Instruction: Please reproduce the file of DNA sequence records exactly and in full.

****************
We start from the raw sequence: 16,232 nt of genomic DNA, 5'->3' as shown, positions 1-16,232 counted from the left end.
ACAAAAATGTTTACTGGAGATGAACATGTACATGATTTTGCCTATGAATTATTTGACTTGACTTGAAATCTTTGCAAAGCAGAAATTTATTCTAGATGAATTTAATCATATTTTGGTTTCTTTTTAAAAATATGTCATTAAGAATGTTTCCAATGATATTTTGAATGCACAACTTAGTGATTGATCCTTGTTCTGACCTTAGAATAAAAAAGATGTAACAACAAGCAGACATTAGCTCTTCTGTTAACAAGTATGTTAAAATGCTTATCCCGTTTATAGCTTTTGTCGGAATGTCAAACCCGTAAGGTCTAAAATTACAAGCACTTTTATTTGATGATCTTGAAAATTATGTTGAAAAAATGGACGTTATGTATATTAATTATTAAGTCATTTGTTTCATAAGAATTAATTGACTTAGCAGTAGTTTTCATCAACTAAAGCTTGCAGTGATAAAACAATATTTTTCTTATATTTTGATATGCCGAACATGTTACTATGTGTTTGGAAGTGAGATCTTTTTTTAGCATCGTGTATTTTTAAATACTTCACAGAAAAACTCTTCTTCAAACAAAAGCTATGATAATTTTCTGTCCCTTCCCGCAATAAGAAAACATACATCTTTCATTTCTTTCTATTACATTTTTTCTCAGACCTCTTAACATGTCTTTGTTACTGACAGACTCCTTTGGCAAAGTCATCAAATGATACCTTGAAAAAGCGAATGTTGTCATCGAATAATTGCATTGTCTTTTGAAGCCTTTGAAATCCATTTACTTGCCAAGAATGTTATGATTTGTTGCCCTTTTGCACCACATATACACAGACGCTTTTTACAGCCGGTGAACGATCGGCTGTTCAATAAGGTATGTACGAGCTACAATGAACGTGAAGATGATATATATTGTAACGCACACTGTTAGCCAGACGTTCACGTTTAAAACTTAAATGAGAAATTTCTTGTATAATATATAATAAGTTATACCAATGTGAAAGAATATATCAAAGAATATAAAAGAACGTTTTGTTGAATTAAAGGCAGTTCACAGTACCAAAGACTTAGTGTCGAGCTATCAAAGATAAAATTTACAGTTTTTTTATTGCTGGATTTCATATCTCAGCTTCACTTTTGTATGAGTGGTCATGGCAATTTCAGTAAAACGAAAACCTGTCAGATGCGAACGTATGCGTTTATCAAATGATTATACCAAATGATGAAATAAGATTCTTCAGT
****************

We start from the raw sequence: 16,232 nt of genomic DNA, 5'->3' as shown, positions 1-16,232 counted from the left end.
ACAAAAATGTTTACTGGAGATGAACATGTACATGATTTTGCCTATGAATTATTTGACTTGACTTGAAATCTTTGCAAAGCAGAAATTTATTCTAGATGAATTTAATCATATTTTGGTTTCTTTTTAAAAATATGTCATTAAGAATGTTTCCAATGATATTTTGAATGCACAACTTAGTGATTGATCCTTGTTCTGACCTTAGAATAAAAAAGATGTAACAACAAGCAGACATTAGCTCTTCTGTTAACAAGTATGTTAAAATGCTTATCCCGTTTATAGCTTTTGTCGGAATGTCAAACCCGTAAGGTCTAAAATTACAAGCACTTTTATTTGATGATCTTGAAAATTATGTTGAAAAAATGGACGTTATGTATATTAATTATTAAGTCATTTGTTTCATAAGAATTAATTGACTTAGCAGTAGTTTTCATCAACTAAAGCTTGCAGTGATAAAACAATATTTTTCTTATATTTTGATATGCCGAACATGTTACTATGTGTTTGGAAGTGAGATCTTTTTTTAGCATCGTGTATTTTTAAATACTTCACAGAAAAACTCTTCTTCAAACAAAAGCTATGATAATTTTCTGTCCCTTCCCGCAATAAGAAAACATACATCTTTCATTTCTTTCTATTACATTTTTTCTCAGACCTCTTAACATGTCTTTGTTACTGACAGACTCCTTTGGCAAAGTCATCAAATGATACCTTGAAAAAGCGAATGTTGTCATCGAATAATTGCATTGTCTTTTGAAGCCTTTGAAATCCATTTACTTGCCAAGAATGTTATGATTTGTTGCCCTTTTGCACCACATATACACAGACGCTTTTTACAGCCGGTGAACGATCGGCTGTTCAATAAGGTATGTACGAGCTACAATGAACGTGAAGATGATATATATTGTAACGCACACTGTTAGCCAGACGTTCACGTTTAAAACTTAAATGAGAAATTTCTTGTATAATATATAATAAGTTATACCAATGTGAAAGAATATATCAAAGAATATAAAAGAACGTTTTGTTGAATTAAAGGCAGTTCACAGTACCAAAGACTTAGTGTCGAGCTATCAAAGATAAAATTTACAGTTTTTTTATTGCTGGATTTCATATCTCAGCTTCACTTTTGTATGAGTGGTCATGGCAATTTCAGTAAAACGAAAACCTGTCAGATGCGAACGTATGCGTTTATCAAATGATTATACCAAATGATGAAATAAGATTCTTCAGT